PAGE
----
For most of us, a good day starts with a good breakfast – something to both sustain and satisfy. But it can be hard to feel inspired morning after morning, particularly if you’re making kidney-friendly choices and your options feel more limited.
CKD-friendly breakfast choices
“There are a few things to bear in mind when it comes to breakfast choices for people living with chronic kidney disease (CKD),” says kidney dietitian Laura Kyte. “Depending on the stage of your CKD, you may have been advised to limit foods rich in potassium and / or phosphate. Unfortunately this may mean breakfast favourites such as tomatoes, avocados, spinach, potatoes and bananas are best off the menu.”
Starting your day with a portion of fruit is still important though, with Laura recommending low-potassium options such as apples, pears, blueberries, watermelon or clementine. “If you’re cooking a more savoury brunch, stick with vegetables such as kale, red peppers, garlic and onions, which are all lower potassium.”
Following a kidney-friendly diet will also mean staying away from cereals that feature chocolate, nuts or dried fruits, as well as fruit juices, including orange juice – all of which are high in potassium. “Cranberry juice is the only exception here, due to its low potassium content,” says Laura.
Coffee and tea
Coffee may be limited to around one cup a day (including decaf), with a good quality filter coffee slightly better than instant. “Chicory extract is one alternative to coffee, though it might not quite hit the spot, and tea is fine to drink.”
Dairy and plant-based milk alternatives
When it comes to dairy products, Laura notes how they tend to be high in both potassium and phosphate. “Most CKD patients will be limited to around half a pint (285ml) of milk a day – and this includes yoghurt too.” This can impact breakfast choices as you may not want to use your allowance all in one go in the morning.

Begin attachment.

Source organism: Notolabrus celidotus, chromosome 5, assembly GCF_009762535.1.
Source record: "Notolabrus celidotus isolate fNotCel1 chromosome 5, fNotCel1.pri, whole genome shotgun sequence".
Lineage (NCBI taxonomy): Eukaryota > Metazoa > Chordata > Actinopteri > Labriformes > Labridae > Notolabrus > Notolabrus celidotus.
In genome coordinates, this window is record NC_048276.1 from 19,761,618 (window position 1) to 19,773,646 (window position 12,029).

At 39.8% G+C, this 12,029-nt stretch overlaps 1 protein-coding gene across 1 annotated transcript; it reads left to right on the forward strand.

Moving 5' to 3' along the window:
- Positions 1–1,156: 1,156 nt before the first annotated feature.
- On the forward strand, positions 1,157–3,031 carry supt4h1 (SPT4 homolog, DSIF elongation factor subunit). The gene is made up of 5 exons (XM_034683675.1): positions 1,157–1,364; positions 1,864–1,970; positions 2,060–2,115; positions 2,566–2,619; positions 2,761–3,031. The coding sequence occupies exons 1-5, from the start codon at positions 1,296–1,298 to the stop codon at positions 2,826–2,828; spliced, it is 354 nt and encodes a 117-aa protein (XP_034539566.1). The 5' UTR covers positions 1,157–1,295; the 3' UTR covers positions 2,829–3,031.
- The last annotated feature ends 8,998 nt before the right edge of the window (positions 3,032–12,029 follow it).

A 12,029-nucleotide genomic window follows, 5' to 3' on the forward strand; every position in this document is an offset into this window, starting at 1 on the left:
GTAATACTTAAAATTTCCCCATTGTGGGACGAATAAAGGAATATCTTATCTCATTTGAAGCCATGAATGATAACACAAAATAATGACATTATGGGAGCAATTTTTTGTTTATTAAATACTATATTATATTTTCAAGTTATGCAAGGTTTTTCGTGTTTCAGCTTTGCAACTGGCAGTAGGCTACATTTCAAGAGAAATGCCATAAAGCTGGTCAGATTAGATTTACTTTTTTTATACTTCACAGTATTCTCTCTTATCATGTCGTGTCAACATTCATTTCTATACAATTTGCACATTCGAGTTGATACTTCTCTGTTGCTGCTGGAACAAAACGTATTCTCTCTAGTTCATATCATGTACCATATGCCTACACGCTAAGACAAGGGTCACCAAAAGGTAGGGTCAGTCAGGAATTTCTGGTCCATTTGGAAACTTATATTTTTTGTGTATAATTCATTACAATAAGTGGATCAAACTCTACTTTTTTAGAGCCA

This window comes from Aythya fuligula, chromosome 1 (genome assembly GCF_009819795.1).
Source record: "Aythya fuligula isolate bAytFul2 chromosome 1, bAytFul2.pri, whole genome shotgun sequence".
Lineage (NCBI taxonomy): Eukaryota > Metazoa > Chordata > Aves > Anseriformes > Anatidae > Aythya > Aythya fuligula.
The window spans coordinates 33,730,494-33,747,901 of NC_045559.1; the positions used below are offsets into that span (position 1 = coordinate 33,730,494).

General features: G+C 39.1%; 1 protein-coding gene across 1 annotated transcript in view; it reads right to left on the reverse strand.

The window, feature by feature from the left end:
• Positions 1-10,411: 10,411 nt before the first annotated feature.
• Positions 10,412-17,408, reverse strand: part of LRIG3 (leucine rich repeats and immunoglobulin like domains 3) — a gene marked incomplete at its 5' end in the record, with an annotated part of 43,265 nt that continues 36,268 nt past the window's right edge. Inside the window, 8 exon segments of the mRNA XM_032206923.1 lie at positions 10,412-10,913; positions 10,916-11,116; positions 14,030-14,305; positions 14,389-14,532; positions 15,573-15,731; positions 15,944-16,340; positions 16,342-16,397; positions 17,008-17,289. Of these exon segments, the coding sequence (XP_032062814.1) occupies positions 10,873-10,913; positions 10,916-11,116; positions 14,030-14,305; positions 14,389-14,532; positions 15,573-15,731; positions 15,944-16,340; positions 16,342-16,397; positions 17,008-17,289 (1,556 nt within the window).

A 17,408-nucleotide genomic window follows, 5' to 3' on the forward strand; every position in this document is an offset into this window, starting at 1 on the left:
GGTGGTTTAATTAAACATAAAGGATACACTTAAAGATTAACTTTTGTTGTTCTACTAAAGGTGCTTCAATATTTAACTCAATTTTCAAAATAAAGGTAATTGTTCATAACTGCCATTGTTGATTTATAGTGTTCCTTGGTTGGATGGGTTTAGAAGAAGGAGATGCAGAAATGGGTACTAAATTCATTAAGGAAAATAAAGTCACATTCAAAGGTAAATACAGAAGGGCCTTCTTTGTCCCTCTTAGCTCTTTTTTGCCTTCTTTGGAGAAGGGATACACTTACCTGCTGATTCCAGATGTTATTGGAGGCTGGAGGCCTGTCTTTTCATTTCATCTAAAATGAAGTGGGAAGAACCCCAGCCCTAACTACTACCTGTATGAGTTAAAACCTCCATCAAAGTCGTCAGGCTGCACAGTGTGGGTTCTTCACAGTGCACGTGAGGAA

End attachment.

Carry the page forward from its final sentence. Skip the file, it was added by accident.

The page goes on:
There are, however, brilliant plant-based milk alternatives available. “I recommend rice, soya, oat or almond milk – ideally an organic brand, as they won’t have any potassium or phosphate containing additives,” says Laura.
As for cheese, Laura suggests no more than 4-6oz (up to 170g) a week of hard cheese, and slightly more if it’s a soft cheese, such as brie, goat's cheese or cream cheese.
Contrary to much advice online, Laura would always recommend brown bread over white. “Wholegrain breads are often demonised within the CKD community due to their higher mineral content, but in reality, the higher fibre means much of the potassium and phosphates aren’t readily absorbed into the body.”
Finally, Laura believes one of the best ways to sustain a kidney-healthy breakfast habit is to ensure variety across the week. “In my experience people with later stage CKD often find they wake up feeling nauseous, with eating being the last thing they want to do” says Laura. “In which case, it may mean that you wait a little after waking up for breakfast – but at least you know when you do have it, you’ll enjoy it.”
Make your own kidney-friendly breakfast
Spiced porridge with quick-stewed apples
A cosy treat for colder mornings, porridge is a well-established breakfast favourite for a reason – and it’s no different for those with CKD. Hearty and healthy, oats are rich in fibre and a great option. Depending on the time of year and availability, you can swap the apple for other seasonal, low-potassium fruits such as pears, clementine, blueberries or even canned peaches in juice (drained).
To make your oat porridge, add around 40g of oats (per person) into a pan with 200ml of a dairy milk-alternative, plus a pinch of cinnamon and all spice. Meanwhile, core and slice an apple and add to a small pan with two teaspoons of water. Add a pinch of cinnamon, cover and cook on medium heat for around 10 minutes (or until the apple is tender). Serve your porridge with an extra splash of milk if needed.
If you fancy something a bit different, why not try bulgur wheat porridge? Lower in potassium than other whole grains, it’s also a good source of B vitamins, magnesium, iron, and manganese.
Creamy garlic beans on toast
Tinned beans are a great source of fibre, protein and iron, and since they’re plant-based, the phosphorus and potassium is not absorbed as well as from animal sources.